A free web-based tool uses artificial intelligence to help radiologic technicians communicate with patients in various languages.
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The RadTranslate web app was developed at Massachusetts General Hospital’s MESH Incubator. To use the tool, a technician should select the examination and the language they need on www.radtranslate.com. The AI algorithm then picks relevant instructions from a library of standardised medical interpreter scripts.
The tool was tested in Spanish for chest radiographs performed at a COVID-19 triage outpatient centre. During examinations of Spanish-speaking patients, technicians would switch to the app to give instructions in Spanish, including human-spoken translations of "Step up and place your chest close to the board", or "You can breathe normal". The results are reported in Journal of the American College of Radiology (Chonde et al. 2021).
According to the report, over the 63 days of the pilot study, technicians voluntarily used the app 1,267 times when examining Spanish-speaking patients. The most frequent phrases related to a general explanation of the exam (30%) and instructions to disrobe and remove any jewellery (12%). While using the app showed no significant difference in the overall imaging appointment duration between pre- and post-implementation groups, the variability in examination length was significantly reduced.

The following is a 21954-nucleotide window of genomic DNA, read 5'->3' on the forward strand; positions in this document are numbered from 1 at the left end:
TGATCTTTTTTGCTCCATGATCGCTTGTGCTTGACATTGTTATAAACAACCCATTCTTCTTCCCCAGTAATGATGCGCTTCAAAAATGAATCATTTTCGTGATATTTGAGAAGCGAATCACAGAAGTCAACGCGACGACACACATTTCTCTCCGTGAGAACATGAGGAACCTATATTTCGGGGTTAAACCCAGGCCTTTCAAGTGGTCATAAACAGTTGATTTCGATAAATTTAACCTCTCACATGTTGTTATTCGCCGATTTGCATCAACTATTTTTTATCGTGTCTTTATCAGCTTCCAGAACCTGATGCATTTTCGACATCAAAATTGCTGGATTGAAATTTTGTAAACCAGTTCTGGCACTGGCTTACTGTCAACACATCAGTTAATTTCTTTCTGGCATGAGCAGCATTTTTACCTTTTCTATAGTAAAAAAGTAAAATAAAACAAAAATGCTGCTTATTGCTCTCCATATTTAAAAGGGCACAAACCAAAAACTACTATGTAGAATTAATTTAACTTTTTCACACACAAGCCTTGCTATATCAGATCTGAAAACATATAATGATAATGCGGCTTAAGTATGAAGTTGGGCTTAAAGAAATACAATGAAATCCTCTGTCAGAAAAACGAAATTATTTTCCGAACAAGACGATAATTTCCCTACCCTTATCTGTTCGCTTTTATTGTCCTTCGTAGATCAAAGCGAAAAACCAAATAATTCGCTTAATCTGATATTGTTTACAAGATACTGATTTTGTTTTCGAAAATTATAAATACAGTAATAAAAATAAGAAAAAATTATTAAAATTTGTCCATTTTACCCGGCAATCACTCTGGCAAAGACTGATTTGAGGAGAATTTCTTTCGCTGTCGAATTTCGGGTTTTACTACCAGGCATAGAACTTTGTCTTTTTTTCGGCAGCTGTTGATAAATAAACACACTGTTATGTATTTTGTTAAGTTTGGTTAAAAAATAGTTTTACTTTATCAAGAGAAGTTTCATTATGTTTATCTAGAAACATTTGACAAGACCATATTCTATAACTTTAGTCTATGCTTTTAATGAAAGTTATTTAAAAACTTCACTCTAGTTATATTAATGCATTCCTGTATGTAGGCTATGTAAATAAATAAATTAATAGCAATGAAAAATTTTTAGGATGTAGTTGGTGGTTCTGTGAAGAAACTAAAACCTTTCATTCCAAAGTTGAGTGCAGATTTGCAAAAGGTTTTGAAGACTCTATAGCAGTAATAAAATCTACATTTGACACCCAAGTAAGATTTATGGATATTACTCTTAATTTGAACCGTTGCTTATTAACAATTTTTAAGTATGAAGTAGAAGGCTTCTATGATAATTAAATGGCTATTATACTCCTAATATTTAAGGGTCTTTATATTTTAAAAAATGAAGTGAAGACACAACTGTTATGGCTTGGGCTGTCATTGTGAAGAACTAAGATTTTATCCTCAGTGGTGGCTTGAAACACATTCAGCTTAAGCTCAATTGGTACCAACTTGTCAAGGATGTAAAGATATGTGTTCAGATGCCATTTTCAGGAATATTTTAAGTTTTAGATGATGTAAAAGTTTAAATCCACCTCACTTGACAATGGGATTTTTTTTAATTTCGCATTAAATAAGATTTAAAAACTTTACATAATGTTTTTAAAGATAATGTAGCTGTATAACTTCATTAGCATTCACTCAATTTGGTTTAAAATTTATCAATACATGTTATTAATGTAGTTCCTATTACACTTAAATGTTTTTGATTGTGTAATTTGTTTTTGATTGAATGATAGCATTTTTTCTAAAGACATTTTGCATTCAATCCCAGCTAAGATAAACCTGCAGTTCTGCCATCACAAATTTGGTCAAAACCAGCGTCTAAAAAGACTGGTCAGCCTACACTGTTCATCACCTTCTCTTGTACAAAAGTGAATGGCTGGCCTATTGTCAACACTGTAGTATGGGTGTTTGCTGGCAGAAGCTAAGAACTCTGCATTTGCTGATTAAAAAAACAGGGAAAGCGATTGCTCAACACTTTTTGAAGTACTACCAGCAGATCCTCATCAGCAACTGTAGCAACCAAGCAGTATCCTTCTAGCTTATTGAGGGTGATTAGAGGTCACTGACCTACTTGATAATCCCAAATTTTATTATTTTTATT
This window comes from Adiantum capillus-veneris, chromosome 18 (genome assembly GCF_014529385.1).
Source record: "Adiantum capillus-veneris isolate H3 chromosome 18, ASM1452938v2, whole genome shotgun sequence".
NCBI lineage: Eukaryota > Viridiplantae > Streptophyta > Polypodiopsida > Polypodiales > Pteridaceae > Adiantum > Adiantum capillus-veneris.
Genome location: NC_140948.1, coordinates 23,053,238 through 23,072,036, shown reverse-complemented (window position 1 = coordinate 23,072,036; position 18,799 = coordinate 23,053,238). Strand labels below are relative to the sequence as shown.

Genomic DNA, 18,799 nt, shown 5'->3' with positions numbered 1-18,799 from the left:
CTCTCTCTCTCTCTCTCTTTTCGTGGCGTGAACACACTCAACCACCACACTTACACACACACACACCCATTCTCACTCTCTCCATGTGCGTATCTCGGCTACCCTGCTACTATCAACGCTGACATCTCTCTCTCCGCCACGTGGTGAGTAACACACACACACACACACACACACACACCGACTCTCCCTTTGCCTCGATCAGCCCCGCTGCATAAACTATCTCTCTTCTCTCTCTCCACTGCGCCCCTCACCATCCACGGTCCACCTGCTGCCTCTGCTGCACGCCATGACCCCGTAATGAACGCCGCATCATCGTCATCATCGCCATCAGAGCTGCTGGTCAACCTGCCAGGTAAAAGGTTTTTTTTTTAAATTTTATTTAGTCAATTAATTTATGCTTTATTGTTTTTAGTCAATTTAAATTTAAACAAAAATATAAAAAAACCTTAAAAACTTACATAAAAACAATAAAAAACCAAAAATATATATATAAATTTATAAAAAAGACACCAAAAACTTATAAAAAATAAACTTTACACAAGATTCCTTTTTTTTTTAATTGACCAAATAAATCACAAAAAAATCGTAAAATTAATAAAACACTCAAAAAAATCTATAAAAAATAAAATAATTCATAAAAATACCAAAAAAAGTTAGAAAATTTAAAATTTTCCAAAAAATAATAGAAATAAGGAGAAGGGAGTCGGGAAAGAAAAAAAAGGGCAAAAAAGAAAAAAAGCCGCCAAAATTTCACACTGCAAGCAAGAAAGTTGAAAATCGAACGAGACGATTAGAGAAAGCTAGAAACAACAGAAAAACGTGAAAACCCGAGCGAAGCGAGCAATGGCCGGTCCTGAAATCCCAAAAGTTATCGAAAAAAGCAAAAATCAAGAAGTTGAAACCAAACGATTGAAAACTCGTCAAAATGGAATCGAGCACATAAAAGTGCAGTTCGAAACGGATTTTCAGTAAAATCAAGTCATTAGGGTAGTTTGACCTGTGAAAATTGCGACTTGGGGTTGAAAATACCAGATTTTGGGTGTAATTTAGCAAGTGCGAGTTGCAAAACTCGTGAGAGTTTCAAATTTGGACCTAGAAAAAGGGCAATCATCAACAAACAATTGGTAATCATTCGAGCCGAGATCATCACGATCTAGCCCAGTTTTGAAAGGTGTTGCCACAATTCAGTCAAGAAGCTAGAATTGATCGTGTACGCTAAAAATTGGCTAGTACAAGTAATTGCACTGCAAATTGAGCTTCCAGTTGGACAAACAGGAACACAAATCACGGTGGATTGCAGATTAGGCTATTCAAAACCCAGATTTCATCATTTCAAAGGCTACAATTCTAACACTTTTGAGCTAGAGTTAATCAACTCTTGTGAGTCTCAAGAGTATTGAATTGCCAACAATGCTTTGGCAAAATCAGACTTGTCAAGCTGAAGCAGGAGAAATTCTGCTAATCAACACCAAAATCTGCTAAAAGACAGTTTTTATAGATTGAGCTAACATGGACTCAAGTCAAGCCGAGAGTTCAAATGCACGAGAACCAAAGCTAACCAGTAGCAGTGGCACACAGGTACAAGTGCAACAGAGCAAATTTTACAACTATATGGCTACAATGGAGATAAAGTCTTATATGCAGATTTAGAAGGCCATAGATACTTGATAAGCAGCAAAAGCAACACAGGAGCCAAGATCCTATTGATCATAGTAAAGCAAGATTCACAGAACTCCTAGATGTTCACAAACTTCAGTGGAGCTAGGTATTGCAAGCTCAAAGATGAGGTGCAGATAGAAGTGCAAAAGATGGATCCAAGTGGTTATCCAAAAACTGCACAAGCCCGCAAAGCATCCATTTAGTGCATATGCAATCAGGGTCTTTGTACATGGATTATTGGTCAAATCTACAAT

The authors conclude that the integration of RadTranslate into imaging workflows alleviated strain on interpreters and allowed to decrease discrepancies in the exam duration.
Currently, the app is available for chest radiographs, screening mammography, COVID screening, and a falls risk screen in a variety of languages. For example, the COVID screening section offers translations in Portuguese, Mandarin, Italian, Korean and Romanian, with Arabic also in development. It includes questions on general background information (e.g. about the patient’s name and date of birth) and travel and symptom screening (e.g. “Have you had contact with a known or suspected case of COVID-19?” or “Do you have any of the following new symptoms?” and a list of symptoms).
Source: Journal of the American College of Radiology